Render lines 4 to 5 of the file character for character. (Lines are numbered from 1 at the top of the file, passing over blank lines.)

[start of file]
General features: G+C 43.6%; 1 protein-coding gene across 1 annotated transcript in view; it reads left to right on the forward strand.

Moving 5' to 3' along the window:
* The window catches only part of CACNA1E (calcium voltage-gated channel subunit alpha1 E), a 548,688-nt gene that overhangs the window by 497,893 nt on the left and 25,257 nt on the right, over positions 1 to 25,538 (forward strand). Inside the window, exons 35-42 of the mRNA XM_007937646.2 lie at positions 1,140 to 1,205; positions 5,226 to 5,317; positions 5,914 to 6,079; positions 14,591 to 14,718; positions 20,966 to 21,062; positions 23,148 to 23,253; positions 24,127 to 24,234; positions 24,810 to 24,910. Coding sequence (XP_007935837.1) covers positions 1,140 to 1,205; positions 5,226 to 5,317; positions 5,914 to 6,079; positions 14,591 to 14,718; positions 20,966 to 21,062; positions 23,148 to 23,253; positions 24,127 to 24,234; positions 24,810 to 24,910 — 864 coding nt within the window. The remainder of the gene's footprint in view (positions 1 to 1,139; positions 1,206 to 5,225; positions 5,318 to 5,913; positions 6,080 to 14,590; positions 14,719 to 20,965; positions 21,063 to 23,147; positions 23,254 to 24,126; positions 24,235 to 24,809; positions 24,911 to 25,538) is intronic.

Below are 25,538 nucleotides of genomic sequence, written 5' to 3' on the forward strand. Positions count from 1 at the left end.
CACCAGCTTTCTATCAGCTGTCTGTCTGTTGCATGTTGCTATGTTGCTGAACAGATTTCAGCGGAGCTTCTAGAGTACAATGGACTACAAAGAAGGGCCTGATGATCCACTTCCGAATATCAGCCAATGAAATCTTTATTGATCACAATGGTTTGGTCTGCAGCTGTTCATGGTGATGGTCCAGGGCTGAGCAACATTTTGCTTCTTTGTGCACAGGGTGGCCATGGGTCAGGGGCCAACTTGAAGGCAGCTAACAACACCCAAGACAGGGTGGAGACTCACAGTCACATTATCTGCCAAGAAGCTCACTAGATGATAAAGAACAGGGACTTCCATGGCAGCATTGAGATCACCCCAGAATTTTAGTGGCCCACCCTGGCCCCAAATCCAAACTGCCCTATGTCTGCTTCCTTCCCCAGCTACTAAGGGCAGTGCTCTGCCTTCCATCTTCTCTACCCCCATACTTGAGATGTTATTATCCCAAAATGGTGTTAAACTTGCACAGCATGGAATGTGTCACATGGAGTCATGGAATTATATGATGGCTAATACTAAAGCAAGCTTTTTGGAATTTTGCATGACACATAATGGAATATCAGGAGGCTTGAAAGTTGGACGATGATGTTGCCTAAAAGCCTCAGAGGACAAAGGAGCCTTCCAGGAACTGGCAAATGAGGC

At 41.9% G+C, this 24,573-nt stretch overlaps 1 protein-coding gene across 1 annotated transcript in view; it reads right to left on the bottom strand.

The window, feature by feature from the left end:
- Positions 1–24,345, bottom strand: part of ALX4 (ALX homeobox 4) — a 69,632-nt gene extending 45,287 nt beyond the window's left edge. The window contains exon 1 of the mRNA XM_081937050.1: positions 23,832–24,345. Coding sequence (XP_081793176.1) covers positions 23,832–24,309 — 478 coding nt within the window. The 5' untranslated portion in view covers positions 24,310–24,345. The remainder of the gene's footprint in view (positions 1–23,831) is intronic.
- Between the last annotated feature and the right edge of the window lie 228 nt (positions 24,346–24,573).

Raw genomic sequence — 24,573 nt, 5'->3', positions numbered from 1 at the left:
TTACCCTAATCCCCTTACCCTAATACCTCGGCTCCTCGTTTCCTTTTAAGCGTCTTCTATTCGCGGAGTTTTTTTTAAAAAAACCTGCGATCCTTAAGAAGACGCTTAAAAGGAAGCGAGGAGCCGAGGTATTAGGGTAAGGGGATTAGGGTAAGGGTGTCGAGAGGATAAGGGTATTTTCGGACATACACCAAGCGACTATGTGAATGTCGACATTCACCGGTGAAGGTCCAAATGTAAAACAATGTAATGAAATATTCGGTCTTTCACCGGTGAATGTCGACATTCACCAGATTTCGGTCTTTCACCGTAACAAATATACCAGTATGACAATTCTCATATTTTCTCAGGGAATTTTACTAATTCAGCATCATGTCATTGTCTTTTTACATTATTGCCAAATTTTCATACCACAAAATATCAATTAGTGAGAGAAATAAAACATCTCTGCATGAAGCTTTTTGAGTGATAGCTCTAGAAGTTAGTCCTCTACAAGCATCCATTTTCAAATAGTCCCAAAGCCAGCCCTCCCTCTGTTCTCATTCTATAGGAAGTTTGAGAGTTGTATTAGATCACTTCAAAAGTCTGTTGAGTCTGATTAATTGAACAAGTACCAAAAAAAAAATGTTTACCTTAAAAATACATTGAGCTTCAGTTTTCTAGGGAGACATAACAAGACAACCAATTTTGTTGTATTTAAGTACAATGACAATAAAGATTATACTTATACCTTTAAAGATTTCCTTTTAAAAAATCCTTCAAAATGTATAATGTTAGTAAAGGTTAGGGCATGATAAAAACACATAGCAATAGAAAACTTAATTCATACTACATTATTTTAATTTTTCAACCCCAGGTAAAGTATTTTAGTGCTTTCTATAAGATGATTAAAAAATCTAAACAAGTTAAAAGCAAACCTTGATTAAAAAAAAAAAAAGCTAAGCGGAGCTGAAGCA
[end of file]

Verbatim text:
Below are 25,538 nucleotides of genomic sequence, written 5' to 3' on the forward strand. Positions count from 1 at the left end.
CACCAGCTTTCTATCAGCTGTCTGTCTGTTGCATGTTGCTATGTTGCTGAACAGATTTCAGCGGAGCTTCTAGAGTACAATGGACTACAAAGAAGGGCCTGATGATCCACTTCCGAATATCAGCCAATGAAATCTTTATTGATCACAATGGTTTGGTCTGCAGCTGTTCATGGTGATGGTCCAGGGCTGAGCAACATTTTGCTTCTTTGTGCACAGGGTGGCCATGGGTCAGGGGCCAACTTGAAGGCAGCTAACAACACCCAAGACAGGGTGGAGACTCACAGTCACATTATCTGCCAAGAAGCTCACTAGATGATAAAGAACAGGGACTTCCATGGCAGCATTGAGATCACCCCAGAATTTTAGTGGCCCACCCTGGCCCCAAATCCAAACTGCCCTATGTCTGCTTCCTTCCCCAGCTACTAAGGGCAGTGCTCTGCCTTCCATCTTCTCTACCCCCATACTTGAGATGTTATTATCCCAAAATGGTGTTAAACTTGCACAGCATGGAATGTGTCACATGGAGTCATGGAATTATATGATGGCTAATACTAAAGCAAGCTTTTTGGAATTTTGCATGACACATAATGGAATATCAGGAGGCTTGAAAGTTGGACGATGATGTTGCCTAAAAGCCTCAGAGGACAAAGGAGCCTTCCAGGAACTGGCAAATGAGGC